Government moved today to get its house in order so it can meet its financial obligations to citizens and companies by amending the Value Added Tax Act, Minister of Finance Ryan Straughn told the House of Assembly today.
Straughn led debate on the amendments which he said were intended to deal with “millions of dollars” in refunds the Government owes to Barbadians and companies.
He told lawmakers: “Upon coming to office we recognised that Barbadians as well as Barbadian companies across this country were owed millions of dollars in refunds from the Government of Barbados. We felt then and we still feel now that the Government has a responsibility Sir not to put in peril the finances of companies, the finances of individuals.
“We seek to rebalance the administration of the public finance that we put this country on a trajectory where persons can on one hand comply with their tax obligations, but on the other hand Sir that we so manage our public finances that refunds are actually repaid in a timely manner so that households businesses and individuals would be able to plan out their operations and plan out their affairs.”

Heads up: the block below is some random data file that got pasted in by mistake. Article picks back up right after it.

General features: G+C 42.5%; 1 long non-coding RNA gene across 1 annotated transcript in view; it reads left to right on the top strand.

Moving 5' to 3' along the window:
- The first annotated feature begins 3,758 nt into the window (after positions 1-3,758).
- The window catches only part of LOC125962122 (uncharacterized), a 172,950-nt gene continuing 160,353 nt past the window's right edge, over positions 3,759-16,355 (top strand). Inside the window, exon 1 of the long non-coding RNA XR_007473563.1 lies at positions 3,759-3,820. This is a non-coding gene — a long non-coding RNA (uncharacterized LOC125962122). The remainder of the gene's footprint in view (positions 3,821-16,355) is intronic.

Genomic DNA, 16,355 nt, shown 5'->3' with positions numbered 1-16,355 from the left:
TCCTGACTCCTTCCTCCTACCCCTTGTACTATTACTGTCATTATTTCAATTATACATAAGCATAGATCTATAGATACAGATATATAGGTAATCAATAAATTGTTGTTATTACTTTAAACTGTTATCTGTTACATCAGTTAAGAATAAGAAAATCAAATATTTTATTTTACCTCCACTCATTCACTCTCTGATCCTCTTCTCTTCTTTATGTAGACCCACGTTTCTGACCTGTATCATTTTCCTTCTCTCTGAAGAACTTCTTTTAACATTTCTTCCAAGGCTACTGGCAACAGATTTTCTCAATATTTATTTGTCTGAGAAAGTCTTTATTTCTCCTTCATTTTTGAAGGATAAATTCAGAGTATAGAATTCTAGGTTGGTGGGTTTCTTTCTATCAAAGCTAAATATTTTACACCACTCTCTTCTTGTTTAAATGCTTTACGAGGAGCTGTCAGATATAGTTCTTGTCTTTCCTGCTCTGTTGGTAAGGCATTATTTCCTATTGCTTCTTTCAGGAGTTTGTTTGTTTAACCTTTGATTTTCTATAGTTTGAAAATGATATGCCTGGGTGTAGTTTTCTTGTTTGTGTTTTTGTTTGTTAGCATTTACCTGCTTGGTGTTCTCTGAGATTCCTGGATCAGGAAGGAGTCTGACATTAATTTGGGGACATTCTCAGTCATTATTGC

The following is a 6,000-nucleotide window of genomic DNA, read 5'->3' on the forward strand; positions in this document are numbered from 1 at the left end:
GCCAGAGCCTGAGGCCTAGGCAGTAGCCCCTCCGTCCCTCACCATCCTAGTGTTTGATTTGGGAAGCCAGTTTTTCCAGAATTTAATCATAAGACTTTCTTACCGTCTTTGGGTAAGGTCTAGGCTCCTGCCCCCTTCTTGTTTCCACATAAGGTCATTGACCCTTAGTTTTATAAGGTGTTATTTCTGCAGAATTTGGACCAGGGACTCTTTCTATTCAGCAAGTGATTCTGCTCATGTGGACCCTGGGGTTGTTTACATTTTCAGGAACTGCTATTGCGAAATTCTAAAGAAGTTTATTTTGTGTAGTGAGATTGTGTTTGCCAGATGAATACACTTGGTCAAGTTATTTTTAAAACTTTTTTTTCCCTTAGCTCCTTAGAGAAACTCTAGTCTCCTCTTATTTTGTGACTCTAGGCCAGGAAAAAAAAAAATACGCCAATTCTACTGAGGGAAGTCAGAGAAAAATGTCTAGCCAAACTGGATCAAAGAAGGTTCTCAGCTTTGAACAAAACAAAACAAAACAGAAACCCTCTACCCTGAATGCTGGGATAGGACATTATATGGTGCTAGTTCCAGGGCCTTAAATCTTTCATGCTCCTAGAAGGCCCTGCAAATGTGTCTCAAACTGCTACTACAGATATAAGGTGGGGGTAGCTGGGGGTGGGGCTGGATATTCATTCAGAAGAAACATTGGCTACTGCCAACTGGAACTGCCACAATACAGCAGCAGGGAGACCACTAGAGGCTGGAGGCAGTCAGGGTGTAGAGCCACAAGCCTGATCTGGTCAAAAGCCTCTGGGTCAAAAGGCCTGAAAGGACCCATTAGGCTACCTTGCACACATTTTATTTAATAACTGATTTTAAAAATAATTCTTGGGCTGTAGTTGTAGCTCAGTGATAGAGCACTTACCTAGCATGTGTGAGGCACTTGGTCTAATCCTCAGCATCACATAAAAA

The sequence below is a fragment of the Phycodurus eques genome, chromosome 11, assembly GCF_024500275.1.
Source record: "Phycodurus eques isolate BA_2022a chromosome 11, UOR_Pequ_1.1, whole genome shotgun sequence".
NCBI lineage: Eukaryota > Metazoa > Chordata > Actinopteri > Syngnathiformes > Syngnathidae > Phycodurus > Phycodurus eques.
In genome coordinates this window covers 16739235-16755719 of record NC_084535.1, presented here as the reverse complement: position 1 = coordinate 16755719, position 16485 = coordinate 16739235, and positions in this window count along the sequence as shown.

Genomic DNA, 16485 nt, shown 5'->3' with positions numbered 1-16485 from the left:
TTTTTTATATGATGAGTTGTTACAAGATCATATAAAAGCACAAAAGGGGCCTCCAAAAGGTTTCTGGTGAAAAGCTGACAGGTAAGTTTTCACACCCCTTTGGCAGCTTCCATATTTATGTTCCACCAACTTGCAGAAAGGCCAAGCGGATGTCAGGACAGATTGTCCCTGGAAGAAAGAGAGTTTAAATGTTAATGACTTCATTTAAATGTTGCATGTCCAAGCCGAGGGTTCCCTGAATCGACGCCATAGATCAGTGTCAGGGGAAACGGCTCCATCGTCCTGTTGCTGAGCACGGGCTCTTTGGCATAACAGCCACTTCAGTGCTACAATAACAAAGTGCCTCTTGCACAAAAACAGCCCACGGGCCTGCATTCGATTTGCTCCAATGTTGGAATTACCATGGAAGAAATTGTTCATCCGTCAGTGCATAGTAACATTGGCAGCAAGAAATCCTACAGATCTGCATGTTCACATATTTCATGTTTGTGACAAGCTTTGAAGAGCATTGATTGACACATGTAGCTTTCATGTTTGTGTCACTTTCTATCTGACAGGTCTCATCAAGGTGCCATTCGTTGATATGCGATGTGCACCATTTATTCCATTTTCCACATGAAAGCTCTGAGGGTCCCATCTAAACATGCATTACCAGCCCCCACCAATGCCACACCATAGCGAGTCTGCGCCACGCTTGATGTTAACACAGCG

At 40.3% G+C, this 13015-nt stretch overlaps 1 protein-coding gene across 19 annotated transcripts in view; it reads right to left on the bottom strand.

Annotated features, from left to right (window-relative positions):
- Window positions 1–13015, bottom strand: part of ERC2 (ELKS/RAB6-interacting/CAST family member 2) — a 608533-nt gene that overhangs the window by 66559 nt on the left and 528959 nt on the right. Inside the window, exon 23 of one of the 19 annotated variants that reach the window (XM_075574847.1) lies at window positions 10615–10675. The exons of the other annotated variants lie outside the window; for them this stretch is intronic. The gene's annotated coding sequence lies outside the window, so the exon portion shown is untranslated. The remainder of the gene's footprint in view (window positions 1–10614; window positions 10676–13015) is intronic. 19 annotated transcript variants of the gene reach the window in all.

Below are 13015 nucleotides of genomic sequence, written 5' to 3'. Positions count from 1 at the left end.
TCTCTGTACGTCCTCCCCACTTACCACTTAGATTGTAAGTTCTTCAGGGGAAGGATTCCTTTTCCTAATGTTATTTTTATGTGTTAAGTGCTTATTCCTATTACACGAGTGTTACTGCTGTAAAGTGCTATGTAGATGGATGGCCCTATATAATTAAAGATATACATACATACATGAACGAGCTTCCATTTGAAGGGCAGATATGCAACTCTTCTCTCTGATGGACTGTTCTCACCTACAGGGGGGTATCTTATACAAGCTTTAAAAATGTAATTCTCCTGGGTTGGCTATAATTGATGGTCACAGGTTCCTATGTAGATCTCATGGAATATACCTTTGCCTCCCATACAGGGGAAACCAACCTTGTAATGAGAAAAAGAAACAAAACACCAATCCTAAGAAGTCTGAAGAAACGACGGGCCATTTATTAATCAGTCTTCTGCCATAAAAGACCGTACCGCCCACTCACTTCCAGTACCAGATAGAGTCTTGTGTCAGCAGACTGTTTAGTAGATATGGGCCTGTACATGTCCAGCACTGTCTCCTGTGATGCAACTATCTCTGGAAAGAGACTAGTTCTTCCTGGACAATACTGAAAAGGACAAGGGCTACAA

The Christ East Central MP said that in paying those owed, Government was also seeking to “regain the trust” of taxpayers.
Straughn said: “The Barbados Labour Party has taken the position that as we bring back some order to the system and in a real sense regain the trust of the taxpayers because we do not want people to be whispering among one another about who got paid and who didn’t get pay.
“If you ply the Government with any good or service or if the Government owes you a refund it should be certain. Therefore we have a plan for resolving not only the tax refunds but also the payment for goods and services.”
Straughn said he was optimistic that once all the measures were put in place and people were paid what they are owed their level of “anxiety” would be a thing of the past.
“We are trying to rebuild the trust in the system because the Government through its various agencies they are the ones who interface with the public.
“I know there has been a lot of anxiety as it relates to taxes once the public is seeing a level of public good and public service that is being offered that is commensurate in terms of what they are seeing in the taxing the conversation shifts away from whether you are paying too much to what it is you are getting for the taxes you are paying,” The Finance Minister said.
Read our ePaper. Fast. Factual. Free.
Sign up and stay up to date with Barbados' FREE latest news.